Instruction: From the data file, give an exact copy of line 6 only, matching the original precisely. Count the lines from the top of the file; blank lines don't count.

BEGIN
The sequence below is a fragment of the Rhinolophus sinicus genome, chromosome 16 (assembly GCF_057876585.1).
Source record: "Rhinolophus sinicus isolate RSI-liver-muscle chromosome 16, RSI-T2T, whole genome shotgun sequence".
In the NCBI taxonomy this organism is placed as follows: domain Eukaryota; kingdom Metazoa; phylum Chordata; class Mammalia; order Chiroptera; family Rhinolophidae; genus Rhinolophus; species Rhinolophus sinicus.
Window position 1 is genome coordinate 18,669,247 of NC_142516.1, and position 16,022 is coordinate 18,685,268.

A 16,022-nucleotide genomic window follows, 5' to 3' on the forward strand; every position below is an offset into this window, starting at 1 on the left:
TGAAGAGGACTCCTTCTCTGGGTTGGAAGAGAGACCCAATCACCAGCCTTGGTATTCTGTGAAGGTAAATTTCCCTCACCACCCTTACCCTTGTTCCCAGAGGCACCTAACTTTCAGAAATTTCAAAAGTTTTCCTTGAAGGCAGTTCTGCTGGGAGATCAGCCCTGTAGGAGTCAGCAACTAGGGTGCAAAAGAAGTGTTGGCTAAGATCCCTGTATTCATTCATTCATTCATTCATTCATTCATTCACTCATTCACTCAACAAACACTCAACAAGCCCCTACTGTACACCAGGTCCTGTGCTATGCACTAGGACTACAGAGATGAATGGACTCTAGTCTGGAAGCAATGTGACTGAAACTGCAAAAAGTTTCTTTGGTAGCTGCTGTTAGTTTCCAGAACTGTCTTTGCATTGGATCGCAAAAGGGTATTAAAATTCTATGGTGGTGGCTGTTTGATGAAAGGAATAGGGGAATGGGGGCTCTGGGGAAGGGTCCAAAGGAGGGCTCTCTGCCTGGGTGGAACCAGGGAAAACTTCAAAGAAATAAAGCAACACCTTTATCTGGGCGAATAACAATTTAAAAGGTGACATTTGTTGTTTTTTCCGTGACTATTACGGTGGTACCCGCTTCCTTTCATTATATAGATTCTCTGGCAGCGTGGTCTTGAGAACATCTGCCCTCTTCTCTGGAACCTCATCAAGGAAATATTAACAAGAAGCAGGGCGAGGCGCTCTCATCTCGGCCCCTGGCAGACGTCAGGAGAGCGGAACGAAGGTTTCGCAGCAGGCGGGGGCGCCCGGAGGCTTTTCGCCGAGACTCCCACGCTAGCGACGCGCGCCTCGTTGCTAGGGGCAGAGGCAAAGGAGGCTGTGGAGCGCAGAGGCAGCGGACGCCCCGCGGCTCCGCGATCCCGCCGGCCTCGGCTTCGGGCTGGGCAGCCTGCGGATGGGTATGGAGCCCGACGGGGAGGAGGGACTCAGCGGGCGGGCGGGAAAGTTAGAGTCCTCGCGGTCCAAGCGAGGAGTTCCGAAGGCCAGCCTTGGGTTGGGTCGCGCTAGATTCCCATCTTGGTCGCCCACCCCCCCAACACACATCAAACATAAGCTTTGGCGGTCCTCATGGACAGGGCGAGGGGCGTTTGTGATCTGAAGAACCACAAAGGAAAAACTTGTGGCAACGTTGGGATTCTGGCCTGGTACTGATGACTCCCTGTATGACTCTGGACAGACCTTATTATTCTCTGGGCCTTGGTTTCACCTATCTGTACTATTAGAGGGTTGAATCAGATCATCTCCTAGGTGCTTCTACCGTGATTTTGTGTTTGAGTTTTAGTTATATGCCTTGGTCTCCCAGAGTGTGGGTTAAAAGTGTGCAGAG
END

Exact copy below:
TGAAGAGGACTCCTTCTCTGGGTTGGAAGAGAGACCCAATCACCAGCCTTGGTATTCTGTGAAGGTAAATTTCCCTCACCACCCTTACCCTTGTTCCCAGAGGCACCTAACTTTCAGAAATTTCAAAAGTTTTCCTTGAAGGCAGTTCTGCTGGGAGATCAGCCCTGTAGGAGTCAGCAACTAGGGTGCAAAAGAAGTGTTGGCTAAGATCCCTGTATTCATTCATTCATTCATTCATTCATTCATTCACTCATTCACTCAACAAACACTCAACAAGCCCCTACTGTACACCAGGTCCTGTGCTATGCACTAGGACTACAGAGATGAATGGACTCTAGTCTGGAAGCAATGTGACTGAAACTGCAAAAAGTTTCTTTGGTAGCTGCTGTTAGTTTCCAGAACTGTCTTTGCATTGGATCGCAAAAGGGTATTAAAATTCTATGGTGGTGGCTGTTTGATGAAAGGAATAGGGGAATGGGGGCTCTGGGGAAGGGTCCAAAGGAGGGCTCTCTGCCTGGGTGGAACCAGGGAAAACTTCAAAGAAATAAAGCAACACCTTTATCTGGGCGAATAACAATTTAAAAGGTGACATTTGTTGTTTTTTCCGTGACTATTACGGTGGTACCCGCTTCCTTTCATTATATAGATTCTCTGGCAGCGTGGTCTTGAGAACATCTGCCCTCTTCTCTGGAACCTCATCAAGGAAATATTAACAAGAAGCAGGGCGAGGCGCTCTCATCTCGGCCCCTGGCAGACGTCAGGAGAGCGGAACGAAGGTTTCGCAGCAGGCGGGGGCGCCCGGAGGCTTTTCGCCGAGACTCCCACGCTAGCGACGCGCGCCTCGTTGCTAGGGGCAGAGGCAAAGGAGGCTGTGGAGCGCAGAGGCAGCGGACGCCCCGCGGCTCCGCGATCCCGCCGGCCTCGGCTTCGGGCTGGGCAGCCTGCGGATGGGTATGGAGCCCGACGGGGAGGAGGGACTCAGCGGGCGGGCGGGAAAGTTAGAGTCCTCGCGGTCCAAGCGAGGAGTTCCGAAGGCCAGCCTTGGGTTGGGTCGCGCTAGATTCCCATCTTGGTCGCCCACCCCCCCAACACACATCAAACATAAGCTTTGGCGGTCCTCATGGACAGGGCGAGGGGCGTTTGTGATCTGAAGAACCACAAAGGAAAAACTTGTGGCAACGTTGGGATTCTGGCCTGGTACTGATGACTCCCTGTATGACTCTGGACAGACCTTATTATTCTCTGGGCCTTGGTTTCACCTATCTGTACTATTAGAGGGTTGAATCAGATCATCTCCTAGGTGCTTCTACCGTGATTTTGTGTTTGAGTTTTAGTTATATGCCTTGGTCTCCCAGAGTGTGGGTTAAAAGTGTGCAGAG